Granite Countertop Pricing – 5 secret methods

Granite Countertop Pricing – 5 secret methods

So, you’re considering getting a new countertop. You’ve gone to a few countertop fabricators to get an estimate. But, it seems like black magic trying to understand how they came up with the price.

So, how does it work? What do you look for? Since we help hundreds of countertop shops with estimating, we’ve seen the whole range of pricing. Here’s a few to look for, and to look out for.

How nice is your car?

Some fabricators use the “parking lot test” to figure out the price of a countertop. They look at your car, and try to judge what you’re willing to spend. Since there’s tougher competition for kitchen remodels than ever before, this is increasing rare. But, it’s something to be on the lookout for.

“From $29/sq.ft”

In many cases, this is the ultimate bait & switch. Sure, it’s $29 per square foot if your only kitchen countertop is a perfect rectangle and you want a pre-fabricated bullnose edge profile.

But chances are that you have something more complex. So you’re no longer anywhere close to the stated price. Or, you want a color that doesn’t make you dizzy every time you look at it. Go with the expectation that your kitchen won’t fit into the bottom rung.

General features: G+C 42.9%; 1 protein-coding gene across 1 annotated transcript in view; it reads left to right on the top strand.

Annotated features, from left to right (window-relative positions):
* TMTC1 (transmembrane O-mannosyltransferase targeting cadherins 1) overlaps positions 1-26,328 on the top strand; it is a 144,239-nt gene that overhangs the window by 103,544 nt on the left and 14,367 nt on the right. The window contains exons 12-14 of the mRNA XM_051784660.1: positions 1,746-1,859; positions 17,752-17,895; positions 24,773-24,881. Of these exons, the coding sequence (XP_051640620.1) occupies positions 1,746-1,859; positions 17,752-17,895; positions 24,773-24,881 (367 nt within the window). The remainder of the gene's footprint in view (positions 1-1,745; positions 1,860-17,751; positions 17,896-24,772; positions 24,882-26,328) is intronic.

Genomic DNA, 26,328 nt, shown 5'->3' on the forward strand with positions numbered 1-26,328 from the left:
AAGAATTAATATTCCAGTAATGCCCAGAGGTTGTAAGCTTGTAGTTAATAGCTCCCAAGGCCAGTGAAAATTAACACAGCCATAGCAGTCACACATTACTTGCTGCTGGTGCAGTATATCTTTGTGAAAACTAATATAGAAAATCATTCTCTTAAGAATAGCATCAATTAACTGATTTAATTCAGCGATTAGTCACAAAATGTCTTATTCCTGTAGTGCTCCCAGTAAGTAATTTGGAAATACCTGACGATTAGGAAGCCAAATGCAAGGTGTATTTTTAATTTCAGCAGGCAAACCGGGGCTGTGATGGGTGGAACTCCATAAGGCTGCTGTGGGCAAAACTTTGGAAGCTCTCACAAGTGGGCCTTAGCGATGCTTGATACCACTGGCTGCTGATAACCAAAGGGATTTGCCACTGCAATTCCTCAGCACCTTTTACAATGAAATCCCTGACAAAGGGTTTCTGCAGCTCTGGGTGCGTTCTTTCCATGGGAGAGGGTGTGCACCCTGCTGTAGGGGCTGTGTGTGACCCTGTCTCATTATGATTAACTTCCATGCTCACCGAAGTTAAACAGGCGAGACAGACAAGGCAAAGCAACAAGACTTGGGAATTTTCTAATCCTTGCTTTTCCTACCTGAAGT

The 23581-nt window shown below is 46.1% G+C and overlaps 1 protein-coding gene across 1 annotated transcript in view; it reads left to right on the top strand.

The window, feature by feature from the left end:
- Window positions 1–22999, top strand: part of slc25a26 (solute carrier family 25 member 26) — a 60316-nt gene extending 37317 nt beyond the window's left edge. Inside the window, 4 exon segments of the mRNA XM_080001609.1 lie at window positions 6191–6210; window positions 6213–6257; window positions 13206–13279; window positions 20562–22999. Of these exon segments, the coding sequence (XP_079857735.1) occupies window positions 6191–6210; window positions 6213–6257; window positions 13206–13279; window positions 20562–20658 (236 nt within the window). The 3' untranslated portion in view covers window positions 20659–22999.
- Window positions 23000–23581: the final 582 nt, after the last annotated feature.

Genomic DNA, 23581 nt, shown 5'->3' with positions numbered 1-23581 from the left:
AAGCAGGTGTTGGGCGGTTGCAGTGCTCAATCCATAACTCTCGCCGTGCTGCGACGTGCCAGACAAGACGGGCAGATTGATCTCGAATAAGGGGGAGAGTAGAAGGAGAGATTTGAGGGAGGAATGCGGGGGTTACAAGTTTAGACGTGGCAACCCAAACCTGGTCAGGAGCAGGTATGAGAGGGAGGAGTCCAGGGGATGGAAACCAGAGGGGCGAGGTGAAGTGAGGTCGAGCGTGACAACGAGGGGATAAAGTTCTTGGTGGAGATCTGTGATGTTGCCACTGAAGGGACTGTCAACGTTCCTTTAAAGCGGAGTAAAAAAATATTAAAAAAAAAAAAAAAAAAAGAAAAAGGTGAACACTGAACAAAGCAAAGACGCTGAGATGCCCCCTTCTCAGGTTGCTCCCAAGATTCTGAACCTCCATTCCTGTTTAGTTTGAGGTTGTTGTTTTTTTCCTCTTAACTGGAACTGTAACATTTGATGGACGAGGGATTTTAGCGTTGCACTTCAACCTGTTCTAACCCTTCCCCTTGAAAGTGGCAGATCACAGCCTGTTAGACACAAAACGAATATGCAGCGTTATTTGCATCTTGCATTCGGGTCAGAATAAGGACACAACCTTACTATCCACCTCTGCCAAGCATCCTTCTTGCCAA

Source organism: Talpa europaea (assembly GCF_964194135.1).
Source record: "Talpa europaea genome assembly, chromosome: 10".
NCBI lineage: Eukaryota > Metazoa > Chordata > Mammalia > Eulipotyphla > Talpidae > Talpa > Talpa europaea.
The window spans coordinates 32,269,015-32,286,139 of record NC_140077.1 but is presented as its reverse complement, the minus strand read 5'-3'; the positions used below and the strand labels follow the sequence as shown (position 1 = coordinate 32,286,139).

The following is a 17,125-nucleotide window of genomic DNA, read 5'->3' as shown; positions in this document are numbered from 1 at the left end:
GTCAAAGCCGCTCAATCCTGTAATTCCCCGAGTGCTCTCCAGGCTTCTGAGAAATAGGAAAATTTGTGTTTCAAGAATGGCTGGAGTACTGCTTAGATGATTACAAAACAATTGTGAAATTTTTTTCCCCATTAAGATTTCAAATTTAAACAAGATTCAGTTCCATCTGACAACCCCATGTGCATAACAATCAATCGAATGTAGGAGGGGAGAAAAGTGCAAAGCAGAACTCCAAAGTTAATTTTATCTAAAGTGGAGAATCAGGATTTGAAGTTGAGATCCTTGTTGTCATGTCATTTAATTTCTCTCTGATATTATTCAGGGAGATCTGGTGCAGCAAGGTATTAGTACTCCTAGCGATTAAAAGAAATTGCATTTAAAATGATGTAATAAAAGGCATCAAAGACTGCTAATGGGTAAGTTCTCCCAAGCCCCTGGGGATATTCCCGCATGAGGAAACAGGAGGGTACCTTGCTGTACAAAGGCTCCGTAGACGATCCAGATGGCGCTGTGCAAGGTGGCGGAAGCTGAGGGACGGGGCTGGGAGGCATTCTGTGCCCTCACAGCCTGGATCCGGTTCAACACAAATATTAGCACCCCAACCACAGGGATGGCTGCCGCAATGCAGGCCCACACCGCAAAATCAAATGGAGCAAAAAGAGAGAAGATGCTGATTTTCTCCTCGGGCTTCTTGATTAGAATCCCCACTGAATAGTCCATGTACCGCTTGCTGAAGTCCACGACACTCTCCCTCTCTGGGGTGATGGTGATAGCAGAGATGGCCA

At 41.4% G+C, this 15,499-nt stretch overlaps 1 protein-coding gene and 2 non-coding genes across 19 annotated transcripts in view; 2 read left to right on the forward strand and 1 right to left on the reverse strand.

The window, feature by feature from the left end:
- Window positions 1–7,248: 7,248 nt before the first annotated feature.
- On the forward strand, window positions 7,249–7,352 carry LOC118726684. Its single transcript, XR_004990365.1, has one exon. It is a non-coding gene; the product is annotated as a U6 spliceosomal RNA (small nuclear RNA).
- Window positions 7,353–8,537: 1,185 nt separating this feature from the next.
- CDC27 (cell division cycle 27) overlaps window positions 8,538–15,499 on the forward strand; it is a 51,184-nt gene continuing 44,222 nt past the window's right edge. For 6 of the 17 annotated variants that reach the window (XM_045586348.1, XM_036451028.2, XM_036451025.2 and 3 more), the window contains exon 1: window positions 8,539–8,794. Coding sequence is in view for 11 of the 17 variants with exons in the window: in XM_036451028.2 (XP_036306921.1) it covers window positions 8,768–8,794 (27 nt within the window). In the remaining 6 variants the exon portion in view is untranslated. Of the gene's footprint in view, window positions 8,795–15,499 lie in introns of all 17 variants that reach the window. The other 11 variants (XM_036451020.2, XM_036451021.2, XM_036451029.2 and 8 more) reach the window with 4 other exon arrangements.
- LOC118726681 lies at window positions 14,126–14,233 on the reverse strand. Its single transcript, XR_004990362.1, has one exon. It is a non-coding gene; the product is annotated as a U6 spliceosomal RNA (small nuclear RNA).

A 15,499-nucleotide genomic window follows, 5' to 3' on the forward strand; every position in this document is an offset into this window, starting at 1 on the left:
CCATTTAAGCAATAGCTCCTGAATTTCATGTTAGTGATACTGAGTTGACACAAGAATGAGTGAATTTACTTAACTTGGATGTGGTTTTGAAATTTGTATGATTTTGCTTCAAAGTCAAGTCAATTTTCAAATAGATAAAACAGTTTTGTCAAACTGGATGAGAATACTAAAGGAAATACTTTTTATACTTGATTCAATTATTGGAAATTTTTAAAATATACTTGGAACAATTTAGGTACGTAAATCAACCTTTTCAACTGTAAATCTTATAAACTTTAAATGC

Incredibly complex formula

Some fabricators try to figure out their production costs, down to the penny. Then they add a profit margin and that becomes the price.

The only wrinkle in this incredibly complex formula is that it’s impossible to really know the exact cost of a job before it’s made. Overall, this system tries to be fair based on costs, but those costs are fickle.

The open book

It’s like getting a price list. Here’s the price of the material, here’s the price of fabrication per square foot, and here’s the price for radius corners, cutouts, etc. This approach is the scariest for granite fabricators.

Maybe competitors can undercut the price by a few bucks. And maybe, all of the information is too much for a homeowner to understand. After all, most people only buy a counter top once or twice in their lives. Finding an open book is great, but make sure you educate yourself on what it all means, too.

Reasonable, plus extras

Almost every one of our customers claims to hate competing on price, and would rather compete on service – “we’re the fastest”, most beautiful, friendliest, or cleanest.

So their pricing is a good reflection of what’s fair if you shop around. (probably within a few hundred dollars of what you’d find from the competition) But, they will sell you their unique proposition. This is great if you care about the extras they offer, but you’ll probably move along if you don’t.

That’s 5 of the secret countertop pricing methods we’ve seen. Have you heard of a better one? Tell us about it!

Want to know more? At Moraware, we make software for countertop fabricators. JobTracker is scheduling software that helps you eliminate the time you waste looking for job folders. RemnantSwap is a free place to buy and sell countertop remnants with fabricators near you.

9 thoughts on “Granite Countertop Pricing – 5 secret methods

  1. Mark